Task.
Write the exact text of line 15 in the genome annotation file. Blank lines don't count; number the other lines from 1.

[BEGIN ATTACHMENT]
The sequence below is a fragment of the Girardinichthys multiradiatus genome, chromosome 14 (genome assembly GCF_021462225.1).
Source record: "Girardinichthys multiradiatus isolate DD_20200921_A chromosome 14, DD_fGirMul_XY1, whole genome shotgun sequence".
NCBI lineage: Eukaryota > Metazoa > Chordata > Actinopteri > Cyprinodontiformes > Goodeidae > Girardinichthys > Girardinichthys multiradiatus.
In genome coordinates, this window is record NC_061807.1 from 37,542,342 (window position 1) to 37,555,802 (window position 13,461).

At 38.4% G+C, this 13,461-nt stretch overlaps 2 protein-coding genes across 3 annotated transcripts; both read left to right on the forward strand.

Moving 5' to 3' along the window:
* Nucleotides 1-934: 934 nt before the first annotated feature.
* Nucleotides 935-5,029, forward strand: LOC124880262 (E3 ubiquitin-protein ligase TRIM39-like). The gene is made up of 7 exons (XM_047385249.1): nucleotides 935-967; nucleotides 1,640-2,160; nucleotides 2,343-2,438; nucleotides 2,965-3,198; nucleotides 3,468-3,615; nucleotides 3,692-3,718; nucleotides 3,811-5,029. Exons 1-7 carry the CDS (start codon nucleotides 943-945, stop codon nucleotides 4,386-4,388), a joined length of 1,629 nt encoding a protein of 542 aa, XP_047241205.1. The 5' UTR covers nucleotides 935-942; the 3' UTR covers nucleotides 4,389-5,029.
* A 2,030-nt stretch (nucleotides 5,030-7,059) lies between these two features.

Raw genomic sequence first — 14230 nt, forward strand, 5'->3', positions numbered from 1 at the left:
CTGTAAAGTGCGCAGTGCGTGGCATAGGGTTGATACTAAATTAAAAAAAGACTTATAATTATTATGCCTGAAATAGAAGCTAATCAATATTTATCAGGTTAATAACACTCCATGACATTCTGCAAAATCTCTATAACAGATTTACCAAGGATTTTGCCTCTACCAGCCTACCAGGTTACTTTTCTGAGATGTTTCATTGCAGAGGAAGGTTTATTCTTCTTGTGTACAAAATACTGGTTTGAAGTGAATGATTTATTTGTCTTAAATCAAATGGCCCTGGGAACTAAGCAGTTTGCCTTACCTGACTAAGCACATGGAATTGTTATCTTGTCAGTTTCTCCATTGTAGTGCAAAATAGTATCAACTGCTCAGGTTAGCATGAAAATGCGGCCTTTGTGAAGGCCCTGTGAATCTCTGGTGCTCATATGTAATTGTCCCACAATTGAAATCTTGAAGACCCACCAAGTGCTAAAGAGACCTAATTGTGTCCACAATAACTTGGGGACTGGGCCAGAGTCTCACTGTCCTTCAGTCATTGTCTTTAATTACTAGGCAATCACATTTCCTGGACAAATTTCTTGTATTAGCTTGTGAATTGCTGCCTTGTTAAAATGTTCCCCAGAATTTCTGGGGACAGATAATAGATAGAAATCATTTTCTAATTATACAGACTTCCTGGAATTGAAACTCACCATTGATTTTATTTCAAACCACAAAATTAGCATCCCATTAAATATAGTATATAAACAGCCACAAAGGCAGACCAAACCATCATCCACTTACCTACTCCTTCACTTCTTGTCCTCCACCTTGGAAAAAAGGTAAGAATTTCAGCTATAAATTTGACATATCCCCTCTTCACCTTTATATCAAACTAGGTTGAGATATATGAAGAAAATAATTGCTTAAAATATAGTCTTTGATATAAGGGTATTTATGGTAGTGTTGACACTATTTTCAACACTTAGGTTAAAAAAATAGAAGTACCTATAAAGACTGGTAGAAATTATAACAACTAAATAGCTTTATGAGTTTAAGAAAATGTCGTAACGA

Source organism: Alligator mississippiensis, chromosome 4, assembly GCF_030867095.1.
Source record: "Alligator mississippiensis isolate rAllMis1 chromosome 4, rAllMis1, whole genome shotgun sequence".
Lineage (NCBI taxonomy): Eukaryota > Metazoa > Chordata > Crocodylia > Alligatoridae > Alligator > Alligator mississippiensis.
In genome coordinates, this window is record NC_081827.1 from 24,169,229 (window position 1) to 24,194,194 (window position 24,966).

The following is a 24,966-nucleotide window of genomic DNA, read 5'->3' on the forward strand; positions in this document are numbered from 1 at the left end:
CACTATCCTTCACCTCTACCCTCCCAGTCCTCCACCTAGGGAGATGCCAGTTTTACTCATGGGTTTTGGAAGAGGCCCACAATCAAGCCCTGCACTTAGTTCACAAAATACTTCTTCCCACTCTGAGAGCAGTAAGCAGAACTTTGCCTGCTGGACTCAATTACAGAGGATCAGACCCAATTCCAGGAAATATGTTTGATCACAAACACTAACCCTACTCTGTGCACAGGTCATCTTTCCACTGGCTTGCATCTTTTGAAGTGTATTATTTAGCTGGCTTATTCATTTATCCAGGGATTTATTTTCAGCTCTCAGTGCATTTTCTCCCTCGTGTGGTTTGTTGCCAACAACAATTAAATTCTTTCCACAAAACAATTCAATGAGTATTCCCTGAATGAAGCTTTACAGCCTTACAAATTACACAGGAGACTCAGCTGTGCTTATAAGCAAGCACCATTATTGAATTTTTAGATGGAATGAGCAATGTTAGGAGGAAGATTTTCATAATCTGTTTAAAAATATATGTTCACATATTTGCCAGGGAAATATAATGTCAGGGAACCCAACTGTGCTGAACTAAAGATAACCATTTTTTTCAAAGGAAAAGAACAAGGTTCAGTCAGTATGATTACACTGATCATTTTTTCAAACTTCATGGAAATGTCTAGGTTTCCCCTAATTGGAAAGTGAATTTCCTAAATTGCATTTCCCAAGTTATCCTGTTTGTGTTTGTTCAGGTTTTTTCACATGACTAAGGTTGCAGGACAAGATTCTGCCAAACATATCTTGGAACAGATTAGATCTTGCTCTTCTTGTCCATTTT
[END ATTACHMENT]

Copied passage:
In genome coordinates, this window is record NC_081827.1 from 24,169,229 (window position 1) to 24,194,194 (window position 24,966).